News > Elacestrant improves outcomes for ER+ metastatic breast cancer

Elacestrant improves outcomes for ER+ metastatic breast cancer

Preliminary findings offer positive news for people with hormone receptor-positive cancer

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An update on the EMERALD clinical trial was presented on December 8 at the San Antonio Breast Cancer Symposium. The preliminary results show that people with hormone-positive cancer may benefit more from elacestrant than current standard therapies.

Background

Endocrine (or hormone) therapy plus CDK 4/6 inhibitors is the standard first treatment for ER+/HER2- metastatic disease. The endocrine therapy often takes the form of fulvestrant. In most people, the medicines ultimately fail to stop cancer from progressing. The cancer becomes resistant to treatment, sometimes due to a change in the ESR1 gene. This gene is increasingly being looked at as a marker for how people respond to treatment.

Fulvestrant was approved nearly 20 years ago. While no other drug has shown better results, fulvestrant used on its own does a poor job in keeping cancer from growing or spreading. For this reason, finding better endocrine therapies for metastatic breast cancer is a high priority.

Results

The phase III study randomized 477 men and postmenopausal women to two groups of similar size. The average age of participants was 63. All were ER+ and negative for HER2. Their cancers had progressed or relapsed on or after one or two lines of endocrine therapy, one with a CDK 4/6 inhibitor. Some participants had received one line of chemotherapy as well.

The study group received elacestrant. Doctors chose between fulvestrant or one of three aromatase inhibitors as the endocrine therapy for the control group. Most chose fulvestrant. The study looked at disease progression and overall survival.

The results were positive. Elacestrant resulted in a 30 percent reduction in disease progression or death compared to the control group. People whose cancers test positive for ESR1 saw an even greater reduction (45 percent). Progression-free survival was higher at both 6 and 12 months, as compared to the overall control group and to the subgroup of the control group taking fulvestrant.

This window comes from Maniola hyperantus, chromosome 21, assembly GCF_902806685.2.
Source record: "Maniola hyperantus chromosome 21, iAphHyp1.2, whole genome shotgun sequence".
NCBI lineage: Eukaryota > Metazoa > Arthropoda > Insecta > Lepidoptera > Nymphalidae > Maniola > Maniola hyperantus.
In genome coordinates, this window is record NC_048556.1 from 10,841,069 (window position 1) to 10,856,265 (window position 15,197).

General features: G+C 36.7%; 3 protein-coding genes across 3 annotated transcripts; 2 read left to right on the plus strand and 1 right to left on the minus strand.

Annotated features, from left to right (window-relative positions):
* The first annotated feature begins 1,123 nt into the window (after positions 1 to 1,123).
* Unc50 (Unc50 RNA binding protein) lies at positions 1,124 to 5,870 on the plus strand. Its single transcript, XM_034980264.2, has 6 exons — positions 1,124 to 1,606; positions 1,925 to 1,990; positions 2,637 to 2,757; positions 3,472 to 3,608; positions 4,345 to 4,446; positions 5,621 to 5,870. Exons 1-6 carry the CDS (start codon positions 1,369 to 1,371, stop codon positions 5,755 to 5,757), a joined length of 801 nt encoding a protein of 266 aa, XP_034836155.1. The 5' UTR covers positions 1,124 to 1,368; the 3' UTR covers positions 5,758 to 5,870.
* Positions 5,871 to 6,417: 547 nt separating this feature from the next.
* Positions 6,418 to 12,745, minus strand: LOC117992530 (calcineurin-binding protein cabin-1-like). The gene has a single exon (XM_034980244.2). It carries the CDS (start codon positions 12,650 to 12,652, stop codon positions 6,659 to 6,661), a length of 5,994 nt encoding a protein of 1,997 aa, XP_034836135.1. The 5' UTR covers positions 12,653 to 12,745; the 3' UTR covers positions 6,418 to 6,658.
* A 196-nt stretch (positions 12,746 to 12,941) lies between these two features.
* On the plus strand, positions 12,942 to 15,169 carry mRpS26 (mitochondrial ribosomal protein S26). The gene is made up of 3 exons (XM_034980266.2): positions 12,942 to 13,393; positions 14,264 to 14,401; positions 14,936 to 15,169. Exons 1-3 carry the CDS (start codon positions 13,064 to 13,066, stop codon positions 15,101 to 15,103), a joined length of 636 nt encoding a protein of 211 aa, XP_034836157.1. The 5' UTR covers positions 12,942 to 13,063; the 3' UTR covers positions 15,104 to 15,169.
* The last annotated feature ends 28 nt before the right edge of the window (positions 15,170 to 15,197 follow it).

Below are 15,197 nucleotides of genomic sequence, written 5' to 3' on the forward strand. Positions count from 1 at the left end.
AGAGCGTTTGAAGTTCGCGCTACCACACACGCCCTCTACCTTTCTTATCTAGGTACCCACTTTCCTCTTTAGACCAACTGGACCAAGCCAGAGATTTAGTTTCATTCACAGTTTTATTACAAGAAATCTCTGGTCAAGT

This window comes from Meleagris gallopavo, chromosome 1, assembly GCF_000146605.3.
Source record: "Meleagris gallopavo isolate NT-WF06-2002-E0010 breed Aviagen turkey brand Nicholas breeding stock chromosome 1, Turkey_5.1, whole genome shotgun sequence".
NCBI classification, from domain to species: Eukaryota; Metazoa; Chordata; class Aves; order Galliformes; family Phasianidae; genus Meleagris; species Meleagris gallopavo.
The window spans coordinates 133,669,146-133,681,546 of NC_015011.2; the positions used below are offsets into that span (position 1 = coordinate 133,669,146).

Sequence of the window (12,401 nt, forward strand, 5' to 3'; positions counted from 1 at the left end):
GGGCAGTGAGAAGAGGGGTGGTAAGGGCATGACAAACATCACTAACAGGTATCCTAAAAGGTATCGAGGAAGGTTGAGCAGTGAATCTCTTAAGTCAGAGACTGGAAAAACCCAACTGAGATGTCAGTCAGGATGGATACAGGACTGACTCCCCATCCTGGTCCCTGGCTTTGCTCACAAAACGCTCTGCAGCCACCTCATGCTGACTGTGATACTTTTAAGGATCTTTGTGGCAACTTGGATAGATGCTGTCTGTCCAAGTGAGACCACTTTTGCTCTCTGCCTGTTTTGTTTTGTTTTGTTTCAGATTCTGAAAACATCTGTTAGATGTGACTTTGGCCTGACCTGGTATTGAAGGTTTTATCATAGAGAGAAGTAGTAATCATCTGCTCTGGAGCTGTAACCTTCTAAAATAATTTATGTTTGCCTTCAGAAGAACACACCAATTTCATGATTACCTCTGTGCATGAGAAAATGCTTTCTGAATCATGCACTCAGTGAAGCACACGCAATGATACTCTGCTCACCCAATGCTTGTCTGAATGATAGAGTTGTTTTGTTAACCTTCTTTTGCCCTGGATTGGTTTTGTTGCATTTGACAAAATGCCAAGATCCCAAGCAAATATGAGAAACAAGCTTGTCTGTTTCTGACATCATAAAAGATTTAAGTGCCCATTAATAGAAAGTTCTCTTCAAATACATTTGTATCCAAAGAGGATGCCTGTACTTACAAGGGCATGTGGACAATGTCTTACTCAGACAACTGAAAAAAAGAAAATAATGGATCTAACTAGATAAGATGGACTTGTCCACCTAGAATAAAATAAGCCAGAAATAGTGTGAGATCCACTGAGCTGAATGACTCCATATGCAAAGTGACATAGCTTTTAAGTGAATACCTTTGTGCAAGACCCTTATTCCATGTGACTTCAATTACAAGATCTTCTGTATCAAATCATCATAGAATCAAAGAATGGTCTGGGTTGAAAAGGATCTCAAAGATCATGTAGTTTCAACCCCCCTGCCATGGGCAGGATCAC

The benefit was seen in participants older and younger than 65, in multiple races, across study sites in 17 countries. It was even seen in people who had been treated previously with fulvestrant, suggesting a more powerful endocrine therapy may still be effective with this group even after fulvestrant stops working.

Nausea was the main side effect, reported at higher rates than typical with endocrine therapy. Around 35 percent of participants taking the drug experienced nausea. Details on the severity of the nausea was not available. Other common side effects included fatigue and hot flashes, similar to other endocrine therapies.

There were no safety concerns with elacestrant. Participants who dropped out of the trial did so because of disease progression, not side effects.

What it means for people with ER+ metastatic breast cancer

Elacestrant is the first oral SERD to show improvement over the standard treatment. This is exciting news for people with ER+/HER2- metastatic breast cancer whose cancers do not respond to fulvestrant or aromatase inhibitors. Cancers that test positive for ESR1+ may be even more likely to benefit from the drug.

These results are preliminary, and it’s worth noting that this drug is not yet approved by the U.S. Food and Drug Administration. The final analyses will come out in late 2022 or early 2023. This study only included postmenopausal women and men because there was no safety information on premenopausal women. Future studies may include younger women.

Initial results suggest that the drug may cause nausea at a higher rate than other endocrine therapies. More information on the severity of nausea may be available in the future. In addition, the cost of elacestrant is not yet known. It will likely be higher than fulvestrant, which is available in generic form.

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